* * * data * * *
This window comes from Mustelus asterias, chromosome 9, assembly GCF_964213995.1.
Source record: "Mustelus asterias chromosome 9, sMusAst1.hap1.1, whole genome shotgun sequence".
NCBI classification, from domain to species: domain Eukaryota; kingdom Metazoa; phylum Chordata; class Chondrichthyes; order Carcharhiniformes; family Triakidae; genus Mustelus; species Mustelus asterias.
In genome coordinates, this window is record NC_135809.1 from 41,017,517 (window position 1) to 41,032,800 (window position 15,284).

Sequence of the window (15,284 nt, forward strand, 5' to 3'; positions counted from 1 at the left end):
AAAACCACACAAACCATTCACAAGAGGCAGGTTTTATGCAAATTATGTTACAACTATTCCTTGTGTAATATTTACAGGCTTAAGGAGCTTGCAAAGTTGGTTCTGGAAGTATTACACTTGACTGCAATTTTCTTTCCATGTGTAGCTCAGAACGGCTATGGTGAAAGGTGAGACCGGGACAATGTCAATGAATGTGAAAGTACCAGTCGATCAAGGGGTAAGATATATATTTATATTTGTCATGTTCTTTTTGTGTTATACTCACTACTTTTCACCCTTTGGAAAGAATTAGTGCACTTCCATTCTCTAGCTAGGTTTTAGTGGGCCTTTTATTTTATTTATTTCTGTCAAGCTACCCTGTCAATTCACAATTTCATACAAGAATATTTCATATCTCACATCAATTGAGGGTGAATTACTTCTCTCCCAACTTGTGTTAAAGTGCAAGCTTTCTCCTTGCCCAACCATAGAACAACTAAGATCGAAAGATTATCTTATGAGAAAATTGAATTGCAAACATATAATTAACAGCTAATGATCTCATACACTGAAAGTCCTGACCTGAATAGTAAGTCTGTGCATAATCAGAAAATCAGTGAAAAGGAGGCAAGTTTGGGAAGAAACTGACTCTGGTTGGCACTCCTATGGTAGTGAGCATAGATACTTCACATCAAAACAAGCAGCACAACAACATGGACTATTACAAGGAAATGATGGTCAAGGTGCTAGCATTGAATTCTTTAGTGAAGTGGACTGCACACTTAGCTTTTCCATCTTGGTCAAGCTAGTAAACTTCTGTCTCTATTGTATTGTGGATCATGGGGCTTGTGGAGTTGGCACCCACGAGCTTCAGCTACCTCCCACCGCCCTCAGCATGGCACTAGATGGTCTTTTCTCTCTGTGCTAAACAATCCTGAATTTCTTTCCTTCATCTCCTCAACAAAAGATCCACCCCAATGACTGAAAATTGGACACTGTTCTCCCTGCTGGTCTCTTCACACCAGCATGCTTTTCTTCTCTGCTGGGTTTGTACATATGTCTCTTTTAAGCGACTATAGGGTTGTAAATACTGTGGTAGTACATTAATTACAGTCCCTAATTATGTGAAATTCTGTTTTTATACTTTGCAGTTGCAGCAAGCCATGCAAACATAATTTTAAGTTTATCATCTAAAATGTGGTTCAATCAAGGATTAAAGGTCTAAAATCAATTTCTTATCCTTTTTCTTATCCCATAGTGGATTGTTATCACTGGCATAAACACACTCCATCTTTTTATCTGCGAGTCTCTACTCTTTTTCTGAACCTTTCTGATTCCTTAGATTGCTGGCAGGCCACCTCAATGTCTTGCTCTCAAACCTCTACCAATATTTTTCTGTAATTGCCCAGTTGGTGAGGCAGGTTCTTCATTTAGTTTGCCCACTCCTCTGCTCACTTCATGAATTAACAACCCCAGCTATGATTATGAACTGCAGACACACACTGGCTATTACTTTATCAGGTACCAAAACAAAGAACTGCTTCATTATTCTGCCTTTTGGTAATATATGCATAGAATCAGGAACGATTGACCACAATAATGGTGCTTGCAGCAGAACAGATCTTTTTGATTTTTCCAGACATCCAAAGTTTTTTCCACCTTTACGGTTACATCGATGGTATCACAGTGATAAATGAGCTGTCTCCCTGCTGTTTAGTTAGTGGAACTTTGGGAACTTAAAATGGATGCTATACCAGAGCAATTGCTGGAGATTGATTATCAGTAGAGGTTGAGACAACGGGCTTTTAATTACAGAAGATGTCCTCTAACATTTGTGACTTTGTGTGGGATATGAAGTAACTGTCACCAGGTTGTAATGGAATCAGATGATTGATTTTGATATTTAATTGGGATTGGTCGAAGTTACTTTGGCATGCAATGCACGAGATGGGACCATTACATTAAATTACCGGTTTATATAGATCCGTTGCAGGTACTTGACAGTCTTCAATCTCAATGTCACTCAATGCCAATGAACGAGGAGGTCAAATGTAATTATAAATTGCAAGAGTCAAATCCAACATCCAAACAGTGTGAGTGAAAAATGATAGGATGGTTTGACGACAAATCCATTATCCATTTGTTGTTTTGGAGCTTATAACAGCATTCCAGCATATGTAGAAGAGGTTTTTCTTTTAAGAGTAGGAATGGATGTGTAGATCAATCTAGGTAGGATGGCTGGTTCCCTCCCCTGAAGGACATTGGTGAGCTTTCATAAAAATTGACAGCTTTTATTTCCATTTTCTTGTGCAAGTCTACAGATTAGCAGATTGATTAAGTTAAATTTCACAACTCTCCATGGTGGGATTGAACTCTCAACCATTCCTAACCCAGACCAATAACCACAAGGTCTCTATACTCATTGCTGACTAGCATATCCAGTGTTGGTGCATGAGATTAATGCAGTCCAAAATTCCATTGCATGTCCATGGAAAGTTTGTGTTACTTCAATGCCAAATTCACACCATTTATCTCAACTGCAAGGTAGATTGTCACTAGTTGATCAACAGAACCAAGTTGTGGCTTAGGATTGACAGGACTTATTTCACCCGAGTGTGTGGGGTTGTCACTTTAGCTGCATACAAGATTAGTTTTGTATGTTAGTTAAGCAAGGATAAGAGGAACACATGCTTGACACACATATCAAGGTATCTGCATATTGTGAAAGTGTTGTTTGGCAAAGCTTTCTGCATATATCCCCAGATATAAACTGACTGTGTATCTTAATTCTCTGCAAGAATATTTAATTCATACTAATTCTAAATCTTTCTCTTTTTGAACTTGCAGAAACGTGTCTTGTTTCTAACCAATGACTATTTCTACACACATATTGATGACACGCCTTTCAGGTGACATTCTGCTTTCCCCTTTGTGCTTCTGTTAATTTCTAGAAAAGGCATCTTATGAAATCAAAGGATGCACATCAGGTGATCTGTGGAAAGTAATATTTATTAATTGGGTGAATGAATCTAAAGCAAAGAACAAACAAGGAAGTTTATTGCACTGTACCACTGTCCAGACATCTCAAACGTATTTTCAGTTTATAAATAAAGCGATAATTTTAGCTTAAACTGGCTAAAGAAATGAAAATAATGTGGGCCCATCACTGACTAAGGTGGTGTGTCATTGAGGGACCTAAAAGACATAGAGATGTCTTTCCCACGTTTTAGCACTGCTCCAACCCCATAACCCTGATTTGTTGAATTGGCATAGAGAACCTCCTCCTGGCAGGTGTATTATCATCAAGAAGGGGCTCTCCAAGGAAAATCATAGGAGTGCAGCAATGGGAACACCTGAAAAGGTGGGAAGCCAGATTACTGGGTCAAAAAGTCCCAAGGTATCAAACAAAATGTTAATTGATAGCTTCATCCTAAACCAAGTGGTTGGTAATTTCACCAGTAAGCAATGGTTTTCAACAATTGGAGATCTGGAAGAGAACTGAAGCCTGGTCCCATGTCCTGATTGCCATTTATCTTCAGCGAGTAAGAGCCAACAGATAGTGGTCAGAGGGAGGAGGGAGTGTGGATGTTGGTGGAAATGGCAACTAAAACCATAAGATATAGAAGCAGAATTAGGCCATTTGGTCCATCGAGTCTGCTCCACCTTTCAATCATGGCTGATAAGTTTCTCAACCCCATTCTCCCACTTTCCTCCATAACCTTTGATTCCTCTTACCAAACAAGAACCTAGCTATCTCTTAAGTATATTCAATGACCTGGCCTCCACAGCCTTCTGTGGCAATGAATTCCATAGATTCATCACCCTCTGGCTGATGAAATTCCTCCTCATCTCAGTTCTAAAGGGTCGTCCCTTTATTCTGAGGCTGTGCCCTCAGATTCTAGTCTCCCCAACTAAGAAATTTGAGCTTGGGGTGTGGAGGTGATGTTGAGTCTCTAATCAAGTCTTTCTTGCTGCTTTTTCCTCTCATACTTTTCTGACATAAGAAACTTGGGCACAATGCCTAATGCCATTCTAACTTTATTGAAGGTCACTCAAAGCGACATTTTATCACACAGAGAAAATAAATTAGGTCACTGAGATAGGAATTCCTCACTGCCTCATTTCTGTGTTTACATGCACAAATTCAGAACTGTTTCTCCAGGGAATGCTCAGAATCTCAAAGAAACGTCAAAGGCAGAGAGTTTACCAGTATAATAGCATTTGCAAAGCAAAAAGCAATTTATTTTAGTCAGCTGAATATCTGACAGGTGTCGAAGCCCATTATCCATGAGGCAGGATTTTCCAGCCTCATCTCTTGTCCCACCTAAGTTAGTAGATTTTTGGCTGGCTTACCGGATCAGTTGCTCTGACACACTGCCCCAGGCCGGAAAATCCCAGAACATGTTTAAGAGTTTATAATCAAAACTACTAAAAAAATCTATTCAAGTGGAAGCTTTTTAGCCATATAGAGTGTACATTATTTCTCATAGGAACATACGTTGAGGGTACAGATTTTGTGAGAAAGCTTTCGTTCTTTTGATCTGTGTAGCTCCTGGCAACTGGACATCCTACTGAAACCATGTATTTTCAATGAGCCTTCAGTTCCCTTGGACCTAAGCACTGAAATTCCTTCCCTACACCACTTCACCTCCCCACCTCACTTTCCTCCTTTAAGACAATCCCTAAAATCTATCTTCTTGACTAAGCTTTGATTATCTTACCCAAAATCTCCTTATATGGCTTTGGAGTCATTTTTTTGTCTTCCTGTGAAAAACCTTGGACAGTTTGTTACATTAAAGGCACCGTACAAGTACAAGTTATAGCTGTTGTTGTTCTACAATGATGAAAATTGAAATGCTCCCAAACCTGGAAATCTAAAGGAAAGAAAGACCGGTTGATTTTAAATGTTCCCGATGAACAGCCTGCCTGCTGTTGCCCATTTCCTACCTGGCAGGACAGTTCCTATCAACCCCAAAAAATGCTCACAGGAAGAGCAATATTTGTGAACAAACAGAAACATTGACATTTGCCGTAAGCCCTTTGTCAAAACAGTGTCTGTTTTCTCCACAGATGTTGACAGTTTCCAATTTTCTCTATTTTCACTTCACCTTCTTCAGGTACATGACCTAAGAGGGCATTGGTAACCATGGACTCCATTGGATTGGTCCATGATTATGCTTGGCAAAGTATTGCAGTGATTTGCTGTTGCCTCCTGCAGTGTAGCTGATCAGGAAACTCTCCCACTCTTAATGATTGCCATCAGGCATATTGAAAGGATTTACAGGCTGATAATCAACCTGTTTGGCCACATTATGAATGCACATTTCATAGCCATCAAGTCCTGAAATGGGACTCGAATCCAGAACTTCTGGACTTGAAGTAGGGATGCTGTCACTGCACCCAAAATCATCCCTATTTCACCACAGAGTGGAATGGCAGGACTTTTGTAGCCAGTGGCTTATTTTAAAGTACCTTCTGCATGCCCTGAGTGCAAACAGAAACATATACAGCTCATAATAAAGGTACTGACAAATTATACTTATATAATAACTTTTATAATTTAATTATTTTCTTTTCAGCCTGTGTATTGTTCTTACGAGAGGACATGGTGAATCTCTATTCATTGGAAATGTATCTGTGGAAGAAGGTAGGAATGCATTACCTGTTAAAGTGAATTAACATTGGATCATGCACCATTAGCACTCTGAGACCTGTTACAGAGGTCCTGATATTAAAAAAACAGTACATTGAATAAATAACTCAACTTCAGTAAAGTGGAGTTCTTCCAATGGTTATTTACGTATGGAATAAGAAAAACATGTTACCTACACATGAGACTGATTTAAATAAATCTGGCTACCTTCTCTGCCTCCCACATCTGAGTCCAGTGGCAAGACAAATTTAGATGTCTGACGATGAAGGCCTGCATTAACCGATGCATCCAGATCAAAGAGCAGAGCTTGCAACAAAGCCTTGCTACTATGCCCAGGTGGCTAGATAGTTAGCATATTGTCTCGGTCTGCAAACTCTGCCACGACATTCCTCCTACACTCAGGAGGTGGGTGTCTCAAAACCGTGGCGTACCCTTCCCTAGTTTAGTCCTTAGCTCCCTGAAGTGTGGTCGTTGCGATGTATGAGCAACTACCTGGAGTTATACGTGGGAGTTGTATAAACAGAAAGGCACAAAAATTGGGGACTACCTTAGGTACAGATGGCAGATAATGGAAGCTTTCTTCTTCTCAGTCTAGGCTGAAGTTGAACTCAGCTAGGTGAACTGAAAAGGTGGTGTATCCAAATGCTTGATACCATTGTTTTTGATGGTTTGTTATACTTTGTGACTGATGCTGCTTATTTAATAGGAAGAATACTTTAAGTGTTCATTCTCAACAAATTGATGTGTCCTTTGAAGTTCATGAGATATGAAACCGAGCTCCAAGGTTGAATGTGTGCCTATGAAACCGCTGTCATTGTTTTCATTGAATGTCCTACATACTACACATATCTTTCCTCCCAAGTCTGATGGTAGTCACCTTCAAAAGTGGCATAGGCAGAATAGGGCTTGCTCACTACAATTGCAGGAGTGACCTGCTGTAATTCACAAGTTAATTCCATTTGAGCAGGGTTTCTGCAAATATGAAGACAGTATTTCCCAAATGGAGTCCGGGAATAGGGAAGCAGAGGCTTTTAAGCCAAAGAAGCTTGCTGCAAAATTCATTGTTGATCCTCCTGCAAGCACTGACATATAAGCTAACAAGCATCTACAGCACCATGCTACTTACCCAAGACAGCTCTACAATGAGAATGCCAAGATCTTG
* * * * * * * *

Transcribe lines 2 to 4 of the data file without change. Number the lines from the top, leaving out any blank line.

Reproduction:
Source record: "Mustelus asterias chromosome 9, sMusAst1.hap1.1, whole genome shotgun sequence".
NCBI classification, from domain to species: domain Eukaryota; kingdom Metazoa; phylum Chordata; class Chondrichthyes; order Carcharhiniformes; family Triakidae; genus Mustelus; species Mustelus asterias.
In genome coordinates, this window is record NC_135809.1 from 41,017,517 (window position 1) to 41,032,800 (window position 15,284).